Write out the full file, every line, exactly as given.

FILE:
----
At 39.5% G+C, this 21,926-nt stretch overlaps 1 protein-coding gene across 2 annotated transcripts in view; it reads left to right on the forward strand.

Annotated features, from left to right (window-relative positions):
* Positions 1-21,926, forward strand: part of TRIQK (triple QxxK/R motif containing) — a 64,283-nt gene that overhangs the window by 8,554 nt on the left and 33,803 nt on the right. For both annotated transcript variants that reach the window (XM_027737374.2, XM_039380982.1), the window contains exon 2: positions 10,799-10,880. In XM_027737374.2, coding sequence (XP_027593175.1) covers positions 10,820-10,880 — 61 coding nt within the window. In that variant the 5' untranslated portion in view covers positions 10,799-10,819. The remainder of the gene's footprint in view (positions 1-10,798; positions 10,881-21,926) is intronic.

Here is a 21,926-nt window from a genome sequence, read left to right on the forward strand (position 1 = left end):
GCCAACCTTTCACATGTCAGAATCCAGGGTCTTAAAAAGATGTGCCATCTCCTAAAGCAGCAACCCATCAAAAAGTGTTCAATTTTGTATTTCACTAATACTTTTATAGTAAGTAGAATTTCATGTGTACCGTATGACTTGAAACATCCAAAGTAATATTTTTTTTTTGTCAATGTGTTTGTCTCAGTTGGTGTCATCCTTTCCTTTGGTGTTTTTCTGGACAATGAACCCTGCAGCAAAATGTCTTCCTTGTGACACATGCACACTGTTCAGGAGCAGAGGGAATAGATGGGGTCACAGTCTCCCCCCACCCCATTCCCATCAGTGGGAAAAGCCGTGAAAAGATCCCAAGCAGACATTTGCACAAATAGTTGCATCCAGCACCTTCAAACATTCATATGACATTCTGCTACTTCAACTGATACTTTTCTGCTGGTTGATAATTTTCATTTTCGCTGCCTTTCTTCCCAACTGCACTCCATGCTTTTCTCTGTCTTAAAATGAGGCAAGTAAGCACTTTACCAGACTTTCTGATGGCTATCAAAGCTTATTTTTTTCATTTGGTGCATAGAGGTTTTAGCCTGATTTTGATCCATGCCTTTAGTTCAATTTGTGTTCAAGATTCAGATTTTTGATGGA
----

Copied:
At 39.5% G+C, this 21,926-nt stretch overlaps 1 protein-coding gene across 2 annotated transcripts in view; it reads left to right on the forward strand.

Annotated features, from left to right (window-relative positions):
* Positions 1-21,926, forward strand: part of TRIQK (triple QxxK/R motif containing) — a 64,283-nt gene that overhangs the window by 8,554 nt on the left and 33,803 nt on the right. For both annotated transcript variants that reach the window (XM_027737374.2, XM_039380982.1), the window contains exon 2: positions 10,799-10,880. In XM_027737374.2, coding sequence (XP_027593175.1) covers positions 10,820-10,880 — 61 coding nt within the window. In that variant the 5' untranslated portion in view covers positions 10,799-10,819. The remainder of the gene's footprint in view (positions 1-10,798; positions 10,881-21,926) is intronic.

Here is a 21,926-nt window from a genome sequence, read left to right on the forward strand (position 1 = left end):
GCCAACCTTTCACATGTCAGAATCCAGGGTCTTAAAAAGATGTGCCATCTCCTAAAGCAGCAACCCATCAAAAAGTGTTCAATTTTGTATTTCACTAATACTTTTATAGTAAGTAGAATTTCATGTGTACCGTATGACTTGAAACATCCAAAGTAATATTTTTTTTTTGTCAATGTGTTTGTCTCAGTTGGTGTCATCCTTTCCTTTGGTGTTTTTCTGGACAATGAACCCTGCAGCAAAATGTCTTCCTTGTGACACATGCACACTGTTCAGGAGCAGAGGGAATAGATGGGGTCACAGTCTCCCCCCACCCCATTCCCATCAGTGGGAAAAGCCGTGAAAAGATCCCAAGCAGACATTTGCACAAATAGTTGCATCCAGCACCTTCAAACATTCATATGACATTCTGCTACTTCAACTGATACTTTTCTGCTGGTTGATAATTTTCATTTTCGCTGCCTTTCTTCCCAACTGCACTCCATGCTTTTCTCTGTCTTAAAATGAGGCAAGTAAGCACTTTACCAGACTTTCTGATGGCTATCAAAGCTTATTTTTTTCATTTGGTGCATAGAGGTTTTAGCCTGATTTTGATCCATGCCTTTAGTTCAATTTGTGTTCAAGATTCAGATTTTTGATGGA